I’ve been in Ireland for nearly two weeks now and I swear I hear my bank account cry with every swipe of my credit card. I was completely mentally unprepared for how expensive Europe could be; everything from loading up my bus card to grabbing dinner downtown worries me. Just a few days ago, my dad asked if I’ve been eating enough and have been buying enough groceries and it made me a bit emotional. Some days, I don’t eat enough because I don’t want to spend money on getting takeout or I wait the long hours until I get home just to save a few euros. Even a cup of coffee is something I have to think twice about, yes, it’s a few euros, but as someone who thinks too much into the future, it adds up. When I was in Galway for a weekend, we ate out for all three meals in one day, which is something I’ve never done, and boy was the guilt strong. I didn’t prepare a budget before I came to Europe, but I’ve also been very conscious about what I spend my money on, but sometimes I can’t control the prices of things. One weekend, I ended up having to buy a train ticket last minute because there was no other train to come home and the extra €34 set me in a sour mood for the entire ride home. It’s very easy to spend money here and it doesn’t help that every weekend is an open slot for traveling across Europe with my new friends. As someone who is extremely socially anxious, making and retaining friends here has been difficult. So as soon as someone asks to do an activity such as taking a train trip or going downtown, my internal FOMO kicks in but then as soon as the credit cards come out, it quickly disappears.

This is the point where I can tell you my tips for saving money, like preparing more meals at home, staying at cheaper hostels and skipping out on weekend trips, but what about tips for reducing money guilt? There are countless articles online telling you what books to read, counselors to see or personal techniques to alleviating the burden but at the end of the day, no one can convince you until you can convince yourself. I don’t know how and when I will reach that mentality of accepting these unexpected financial obstacles, but I’m hoping that the longer I stay in Ireland, the better I will be. What people tell you to do is to set a budget when you go abroad, but how about how to set a positive mentality? I have to admit; some days feel a lot better than others. Yesterday I bought a plane ticket and today I bought a cup of tea without blinking an eye, while a few days ago, I teared up at the idea of eating out. There’s a part of me that knows that my parents want me to enjoy the wonders of studying abroad, but I feel like my mentality surrounding finances through my cultural upbringing holds me back at times.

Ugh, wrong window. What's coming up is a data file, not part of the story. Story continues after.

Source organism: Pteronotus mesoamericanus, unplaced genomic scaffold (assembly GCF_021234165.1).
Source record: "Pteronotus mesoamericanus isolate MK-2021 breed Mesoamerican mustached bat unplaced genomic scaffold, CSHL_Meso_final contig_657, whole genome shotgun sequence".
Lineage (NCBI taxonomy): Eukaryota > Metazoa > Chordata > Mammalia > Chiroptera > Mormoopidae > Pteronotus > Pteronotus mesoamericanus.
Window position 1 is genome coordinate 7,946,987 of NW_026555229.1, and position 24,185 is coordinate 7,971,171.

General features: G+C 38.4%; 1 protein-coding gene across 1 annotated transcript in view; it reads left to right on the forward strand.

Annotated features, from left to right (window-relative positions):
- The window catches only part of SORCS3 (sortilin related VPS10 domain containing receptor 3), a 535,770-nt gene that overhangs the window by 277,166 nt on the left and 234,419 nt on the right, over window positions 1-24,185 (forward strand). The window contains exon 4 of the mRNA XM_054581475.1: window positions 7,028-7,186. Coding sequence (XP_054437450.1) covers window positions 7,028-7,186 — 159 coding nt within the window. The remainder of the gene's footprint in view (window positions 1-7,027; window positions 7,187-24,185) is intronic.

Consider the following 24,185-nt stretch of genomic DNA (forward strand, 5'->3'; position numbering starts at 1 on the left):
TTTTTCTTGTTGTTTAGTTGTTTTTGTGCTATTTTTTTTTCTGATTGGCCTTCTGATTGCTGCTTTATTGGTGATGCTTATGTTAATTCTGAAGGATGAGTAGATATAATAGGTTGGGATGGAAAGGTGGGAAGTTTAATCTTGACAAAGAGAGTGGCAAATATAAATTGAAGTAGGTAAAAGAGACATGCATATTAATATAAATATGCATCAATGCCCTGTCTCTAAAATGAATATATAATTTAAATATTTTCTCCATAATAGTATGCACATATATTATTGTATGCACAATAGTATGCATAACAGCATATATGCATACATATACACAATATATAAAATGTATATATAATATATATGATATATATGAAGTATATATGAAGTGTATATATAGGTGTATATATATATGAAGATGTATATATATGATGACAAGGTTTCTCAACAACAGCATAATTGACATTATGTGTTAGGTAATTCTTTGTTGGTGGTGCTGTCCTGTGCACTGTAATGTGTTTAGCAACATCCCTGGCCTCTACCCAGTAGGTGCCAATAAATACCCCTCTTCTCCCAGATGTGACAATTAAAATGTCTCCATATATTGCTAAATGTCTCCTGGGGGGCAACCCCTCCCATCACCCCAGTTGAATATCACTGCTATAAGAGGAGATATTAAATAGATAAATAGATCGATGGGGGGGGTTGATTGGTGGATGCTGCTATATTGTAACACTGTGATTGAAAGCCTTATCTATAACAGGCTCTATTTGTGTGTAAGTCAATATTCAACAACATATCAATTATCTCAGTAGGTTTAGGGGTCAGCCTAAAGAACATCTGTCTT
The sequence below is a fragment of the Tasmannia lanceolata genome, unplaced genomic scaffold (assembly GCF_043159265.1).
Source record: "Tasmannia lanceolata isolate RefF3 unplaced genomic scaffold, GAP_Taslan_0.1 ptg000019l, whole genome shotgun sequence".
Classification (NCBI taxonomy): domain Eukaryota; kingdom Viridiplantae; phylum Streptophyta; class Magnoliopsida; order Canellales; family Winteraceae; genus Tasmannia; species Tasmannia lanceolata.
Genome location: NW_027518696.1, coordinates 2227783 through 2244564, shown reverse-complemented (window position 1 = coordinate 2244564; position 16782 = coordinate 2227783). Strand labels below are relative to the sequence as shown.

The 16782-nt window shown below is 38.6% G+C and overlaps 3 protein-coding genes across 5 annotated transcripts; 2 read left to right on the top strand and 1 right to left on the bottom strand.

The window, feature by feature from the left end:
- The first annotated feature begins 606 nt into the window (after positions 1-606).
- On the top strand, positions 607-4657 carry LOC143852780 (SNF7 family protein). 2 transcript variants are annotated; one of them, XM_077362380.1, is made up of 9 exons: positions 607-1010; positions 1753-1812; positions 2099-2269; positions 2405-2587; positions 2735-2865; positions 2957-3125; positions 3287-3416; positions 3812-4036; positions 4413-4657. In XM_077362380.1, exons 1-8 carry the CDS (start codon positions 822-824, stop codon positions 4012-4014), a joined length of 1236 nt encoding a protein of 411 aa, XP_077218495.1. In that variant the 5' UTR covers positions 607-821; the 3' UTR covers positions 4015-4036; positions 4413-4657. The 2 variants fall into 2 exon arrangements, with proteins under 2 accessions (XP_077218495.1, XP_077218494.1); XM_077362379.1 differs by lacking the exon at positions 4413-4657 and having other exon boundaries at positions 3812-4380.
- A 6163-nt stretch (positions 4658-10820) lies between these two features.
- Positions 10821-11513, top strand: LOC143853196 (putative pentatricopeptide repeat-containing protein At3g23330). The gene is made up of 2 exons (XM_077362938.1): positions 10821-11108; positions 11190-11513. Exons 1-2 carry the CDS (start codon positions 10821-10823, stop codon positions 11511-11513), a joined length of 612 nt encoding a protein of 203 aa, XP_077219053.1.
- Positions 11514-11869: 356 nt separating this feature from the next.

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Christina Hui

<p>I am an ambitious marketing major at the University of Iowa with the dreams of pursing a career in the cosmetics industry. During my free time, I enjoy taking Instagram worthy photos, drinking overpriced iced coffee, watching investigative journalism shows and lifting heavy weights at the gym. If you ever need to find me, I'll either be at Starbucks, sitting outside on a picnic blanket or strolling through the aisles of Target. While interning in Dublin, I hope to gain real life marketing experience, explore all the major foodie locations and make demonstrate my leadership abilities regardless of my skill levels.</p>

2018 Summer 1, 2018 Summer 2
Home University:
University of Iowa
Naperville, IL